In cases where a facility manager has not yet been appointed for a new building, engage an expert to produce a management plan during design or at the latest, during construction. This is crucial so that the management and maintenance budget is formed by the date of installation and no unanticipated costs arise at this point.

At the moment, councils in Australia tend to require a (highly abridged) maintenance schedule as a demonstration that the design takes into account the sorts of maintenance activity that will be required to sustain and develop the green roof. For practical purposes of green roof management and maintenance, however, such schedules are of no particular value unless they are founded in a solid management plan. If maintenance plans do not meet the goals and constraints of management, they will flounder. Green roof maintenance only occurs within the context of management of the green roof.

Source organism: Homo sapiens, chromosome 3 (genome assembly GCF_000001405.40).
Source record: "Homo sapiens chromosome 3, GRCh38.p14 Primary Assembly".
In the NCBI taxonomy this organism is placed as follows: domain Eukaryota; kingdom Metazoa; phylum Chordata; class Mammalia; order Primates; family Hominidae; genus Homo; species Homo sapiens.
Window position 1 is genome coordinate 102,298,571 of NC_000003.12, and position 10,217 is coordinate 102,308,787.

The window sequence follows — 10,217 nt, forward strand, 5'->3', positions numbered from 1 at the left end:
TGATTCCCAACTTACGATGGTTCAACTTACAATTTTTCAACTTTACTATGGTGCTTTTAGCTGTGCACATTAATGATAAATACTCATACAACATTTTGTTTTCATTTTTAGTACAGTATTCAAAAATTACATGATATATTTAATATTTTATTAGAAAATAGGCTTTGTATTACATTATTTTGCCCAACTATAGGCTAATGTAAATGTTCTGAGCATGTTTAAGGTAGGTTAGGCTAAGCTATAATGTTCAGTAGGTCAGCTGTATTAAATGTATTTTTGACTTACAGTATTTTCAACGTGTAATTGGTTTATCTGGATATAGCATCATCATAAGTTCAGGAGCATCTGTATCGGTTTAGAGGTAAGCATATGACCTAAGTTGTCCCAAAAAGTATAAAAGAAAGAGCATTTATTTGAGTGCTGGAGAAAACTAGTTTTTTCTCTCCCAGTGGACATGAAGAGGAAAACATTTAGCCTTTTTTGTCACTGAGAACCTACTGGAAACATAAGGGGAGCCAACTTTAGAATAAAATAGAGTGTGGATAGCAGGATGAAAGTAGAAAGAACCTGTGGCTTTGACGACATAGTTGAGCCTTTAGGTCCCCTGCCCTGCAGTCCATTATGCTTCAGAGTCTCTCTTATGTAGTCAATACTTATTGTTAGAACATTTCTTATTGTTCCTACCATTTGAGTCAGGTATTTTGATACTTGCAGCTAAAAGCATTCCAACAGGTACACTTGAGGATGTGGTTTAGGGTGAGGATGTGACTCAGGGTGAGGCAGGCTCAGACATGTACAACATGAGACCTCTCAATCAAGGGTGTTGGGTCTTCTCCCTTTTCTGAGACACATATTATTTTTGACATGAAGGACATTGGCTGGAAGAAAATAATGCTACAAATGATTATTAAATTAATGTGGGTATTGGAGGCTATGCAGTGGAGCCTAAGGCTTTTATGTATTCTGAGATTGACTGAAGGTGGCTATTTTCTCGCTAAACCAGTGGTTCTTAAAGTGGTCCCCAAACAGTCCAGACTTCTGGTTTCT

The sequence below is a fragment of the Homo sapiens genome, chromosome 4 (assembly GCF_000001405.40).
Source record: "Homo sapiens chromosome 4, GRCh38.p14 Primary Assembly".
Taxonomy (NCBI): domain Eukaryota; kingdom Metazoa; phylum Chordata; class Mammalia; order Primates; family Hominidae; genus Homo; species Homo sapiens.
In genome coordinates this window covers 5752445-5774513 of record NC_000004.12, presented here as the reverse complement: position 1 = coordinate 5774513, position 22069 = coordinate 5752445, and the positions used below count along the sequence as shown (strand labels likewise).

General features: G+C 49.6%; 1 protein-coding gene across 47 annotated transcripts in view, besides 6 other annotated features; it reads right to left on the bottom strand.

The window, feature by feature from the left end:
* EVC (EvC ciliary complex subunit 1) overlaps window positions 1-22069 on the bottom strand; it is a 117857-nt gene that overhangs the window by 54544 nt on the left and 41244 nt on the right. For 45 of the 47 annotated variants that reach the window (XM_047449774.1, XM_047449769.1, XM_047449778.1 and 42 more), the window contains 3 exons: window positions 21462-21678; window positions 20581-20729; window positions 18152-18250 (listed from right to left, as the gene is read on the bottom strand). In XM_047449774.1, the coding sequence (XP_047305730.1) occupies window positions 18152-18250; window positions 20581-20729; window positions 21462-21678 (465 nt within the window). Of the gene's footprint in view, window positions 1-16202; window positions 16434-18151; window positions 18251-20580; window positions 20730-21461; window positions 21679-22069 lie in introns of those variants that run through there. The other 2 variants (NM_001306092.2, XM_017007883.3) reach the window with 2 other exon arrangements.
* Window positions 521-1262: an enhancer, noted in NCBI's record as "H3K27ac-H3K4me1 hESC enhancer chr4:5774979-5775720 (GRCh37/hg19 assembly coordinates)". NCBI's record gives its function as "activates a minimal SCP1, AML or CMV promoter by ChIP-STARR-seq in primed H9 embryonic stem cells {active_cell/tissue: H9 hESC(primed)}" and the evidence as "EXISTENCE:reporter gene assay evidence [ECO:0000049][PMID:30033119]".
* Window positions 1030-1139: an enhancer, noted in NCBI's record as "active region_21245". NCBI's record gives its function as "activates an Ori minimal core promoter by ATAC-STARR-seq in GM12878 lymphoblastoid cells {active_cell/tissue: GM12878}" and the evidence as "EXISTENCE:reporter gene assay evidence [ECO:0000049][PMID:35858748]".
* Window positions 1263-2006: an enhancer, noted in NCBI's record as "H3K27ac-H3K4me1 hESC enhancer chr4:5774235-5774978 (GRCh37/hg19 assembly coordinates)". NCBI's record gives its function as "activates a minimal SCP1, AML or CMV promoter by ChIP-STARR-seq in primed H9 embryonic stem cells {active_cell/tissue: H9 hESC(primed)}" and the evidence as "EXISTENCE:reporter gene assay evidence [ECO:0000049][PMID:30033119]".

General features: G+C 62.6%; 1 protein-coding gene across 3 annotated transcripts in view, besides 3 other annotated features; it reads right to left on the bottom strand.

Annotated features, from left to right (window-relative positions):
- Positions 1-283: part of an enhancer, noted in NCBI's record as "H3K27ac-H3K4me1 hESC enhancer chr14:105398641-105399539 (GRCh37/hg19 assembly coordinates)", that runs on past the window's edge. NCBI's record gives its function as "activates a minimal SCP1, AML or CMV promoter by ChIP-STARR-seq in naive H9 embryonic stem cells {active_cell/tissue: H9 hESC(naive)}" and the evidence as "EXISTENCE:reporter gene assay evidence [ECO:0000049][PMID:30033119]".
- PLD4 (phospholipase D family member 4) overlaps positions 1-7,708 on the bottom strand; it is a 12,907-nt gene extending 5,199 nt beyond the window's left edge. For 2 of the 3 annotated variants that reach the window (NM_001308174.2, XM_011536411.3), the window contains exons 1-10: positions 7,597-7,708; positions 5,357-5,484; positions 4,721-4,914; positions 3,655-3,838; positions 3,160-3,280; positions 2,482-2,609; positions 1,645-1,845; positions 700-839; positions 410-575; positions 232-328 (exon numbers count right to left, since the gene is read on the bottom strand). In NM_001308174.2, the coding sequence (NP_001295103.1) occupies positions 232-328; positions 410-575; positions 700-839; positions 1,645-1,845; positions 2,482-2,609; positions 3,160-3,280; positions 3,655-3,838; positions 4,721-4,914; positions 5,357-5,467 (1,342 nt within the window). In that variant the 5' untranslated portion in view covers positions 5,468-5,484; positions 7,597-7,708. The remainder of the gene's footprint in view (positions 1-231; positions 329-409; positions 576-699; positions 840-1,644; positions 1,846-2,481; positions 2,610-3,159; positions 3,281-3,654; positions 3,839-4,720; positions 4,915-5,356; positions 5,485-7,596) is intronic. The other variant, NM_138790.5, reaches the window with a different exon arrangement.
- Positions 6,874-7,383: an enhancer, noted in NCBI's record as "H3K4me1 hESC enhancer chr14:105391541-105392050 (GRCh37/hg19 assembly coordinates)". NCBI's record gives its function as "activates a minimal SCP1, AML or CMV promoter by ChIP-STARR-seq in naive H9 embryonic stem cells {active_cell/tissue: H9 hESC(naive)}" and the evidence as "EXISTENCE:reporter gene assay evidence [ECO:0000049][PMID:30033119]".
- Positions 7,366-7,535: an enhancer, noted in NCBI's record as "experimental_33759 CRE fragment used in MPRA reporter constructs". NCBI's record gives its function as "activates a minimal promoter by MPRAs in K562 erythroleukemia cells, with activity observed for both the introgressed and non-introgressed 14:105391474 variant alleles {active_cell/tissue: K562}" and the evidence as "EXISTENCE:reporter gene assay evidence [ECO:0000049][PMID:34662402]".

Equipped with a green roof management plan, the leader of the horticultural maintenance team can form a maintenance plan which sets out the goals for the cultivation of the green roof over a shorter period of time, such as two years. The maintenance crew will use this maintenance plan to form their maintenance schedules and checklists. The facility manager needs to approve the maintenance plan.

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  1. JD Wm

    I don't see anything in the management plan that a green roof has a life, and when it is at the end of its life it needs to be replaced. Like any other building asset, replacement costs need to be factored into financing recommissioning to ensure the long term function of the building.

  2. Lynda Jones